From Poverty to Empowered – even with a snowball’s chance in Houston

AIPFeb12_NCI social network graphic Summit Logo 2008 Among our growing list of A1 partners in social innovation (by disruption) is abf663ac0ec5c30b7200dfcc059b8eccNeighborhood Centers Inc., a non-profit human services agency serving the greater Houston, Texas area. The agency has been a witness to radical change in the past century, both in the communities it serves and in how it serves them. Today, 107 years after first opening its doors, Neighborhood Centers employs 1130 staff across 70 sites with a budget of $263 million – and served 528,000 residents in 2013 alone.   

This post examines Neighborhood Centers’ journey and the role of ‘figure it out’ leadership in taking a snowball’s chance to define communities as sources of infinite potential – not problems to be solved. Experience their story live when CEO/President Angela Blanchard takes the stage at #BIF10, Sept 17-18, 2014.

From Settlement House to Social Innovator


Jane Addams

Neighborhood Centers Inc.’s earliest work began with the settlement house movement in 1907, laying the groundwork for marginalized populations to participate more meaningfully in society in ways that nurture self-sufficiency over dependency. The agency held true to a key tenet of the settlement house philosophy: neighborhood involvement. In one of her early writings, Ms. Jane Addams, a founder of the settlement house movement, stated that she and her fellow workers learned “not to hold preconceived ideas of what the neighborhood ought to have, but to keep ourselves in readiness to modify and adapt our undertakings as we discovered those things which the neighborhood was ready to accept.” Openness and adaptability was key.

In the 1960s and 70s, the agency was considered a ‘poverty agency,’ not just because of the population it served, but because of how it operated: in ragtag buildings, poorly equipped, poorly trained, under-funded, and in many cases taken for granted. i An ‘either/or’ mindset was the norm: EITHER the agency funded its internal infrastructures OR fed its clients.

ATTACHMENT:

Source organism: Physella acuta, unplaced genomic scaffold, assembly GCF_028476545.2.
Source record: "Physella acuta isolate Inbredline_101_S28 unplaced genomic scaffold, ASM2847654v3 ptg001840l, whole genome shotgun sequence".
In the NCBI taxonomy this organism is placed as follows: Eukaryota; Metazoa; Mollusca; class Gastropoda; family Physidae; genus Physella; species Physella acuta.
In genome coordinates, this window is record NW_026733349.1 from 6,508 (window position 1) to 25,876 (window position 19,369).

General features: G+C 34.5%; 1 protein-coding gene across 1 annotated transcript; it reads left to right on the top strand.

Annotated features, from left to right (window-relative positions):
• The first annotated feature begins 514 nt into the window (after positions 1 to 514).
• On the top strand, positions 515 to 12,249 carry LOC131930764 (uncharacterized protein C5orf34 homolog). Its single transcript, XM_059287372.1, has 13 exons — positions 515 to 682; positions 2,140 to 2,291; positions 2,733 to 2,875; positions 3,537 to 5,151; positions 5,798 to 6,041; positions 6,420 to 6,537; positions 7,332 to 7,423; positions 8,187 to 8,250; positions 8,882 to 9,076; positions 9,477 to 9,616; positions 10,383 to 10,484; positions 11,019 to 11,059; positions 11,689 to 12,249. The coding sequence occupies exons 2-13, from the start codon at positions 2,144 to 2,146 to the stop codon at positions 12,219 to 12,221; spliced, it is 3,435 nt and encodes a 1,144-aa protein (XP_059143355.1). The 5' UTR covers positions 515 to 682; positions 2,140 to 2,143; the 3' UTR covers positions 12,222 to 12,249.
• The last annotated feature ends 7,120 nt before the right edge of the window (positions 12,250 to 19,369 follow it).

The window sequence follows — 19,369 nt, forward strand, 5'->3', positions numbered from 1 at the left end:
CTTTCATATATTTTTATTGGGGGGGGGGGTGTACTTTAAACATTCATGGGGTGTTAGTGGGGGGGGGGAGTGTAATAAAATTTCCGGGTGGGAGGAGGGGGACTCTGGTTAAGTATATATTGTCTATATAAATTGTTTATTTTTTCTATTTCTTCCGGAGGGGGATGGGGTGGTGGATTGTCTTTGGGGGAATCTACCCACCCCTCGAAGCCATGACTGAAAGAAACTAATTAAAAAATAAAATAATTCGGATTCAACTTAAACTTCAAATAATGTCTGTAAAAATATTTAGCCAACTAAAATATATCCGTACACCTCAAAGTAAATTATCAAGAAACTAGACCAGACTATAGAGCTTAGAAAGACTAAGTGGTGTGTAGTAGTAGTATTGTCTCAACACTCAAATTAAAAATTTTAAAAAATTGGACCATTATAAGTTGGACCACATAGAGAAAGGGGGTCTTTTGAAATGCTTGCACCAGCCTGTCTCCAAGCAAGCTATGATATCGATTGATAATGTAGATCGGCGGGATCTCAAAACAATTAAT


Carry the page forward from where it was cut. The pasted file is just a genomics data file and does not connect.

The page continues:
Under the leadership of Angela Blanchard, first as board member in the early 1980s, then CFO and now president/CEO, the search for ‘both/and’ solutions took over: “Far from depriving our clients, we were strengthening our capacity to help them by meeting the basic needs of our organization.” ii  Helping clients hold a possibility-focused abundance mindset meant Neighborhood Centers Inc. had to hold one for itself.

Angela Blanchard, CEO/President

Angela Blanchard, CEO/President

Despite initial resistance Blanchard persisted, strengthening internal infrastructure until the results began to speak for themselves. In 1995, Neighborhood Centers Inc. was eleven times larger than it had been in 1986 with the lowest overhead among agencies of equal size. iii

Leveraging internal talent and a strengthened operating capacity, management began securing large government grants and contracts. This enabled the expansion of financial assistance programs aimed at child care, adult employment services, job training and case management for disaster relief activities. Neighborhood Centers Inc. built on its long-standing expertise in childhood development, expanding services to include early childhood education and opened a charter school. By 2007 its reputation as a poverty agency was a distant memory as it catapulted itself into a new position as one of the largest service employers in the greater Houston area. iv   

From White Board to Neighborhood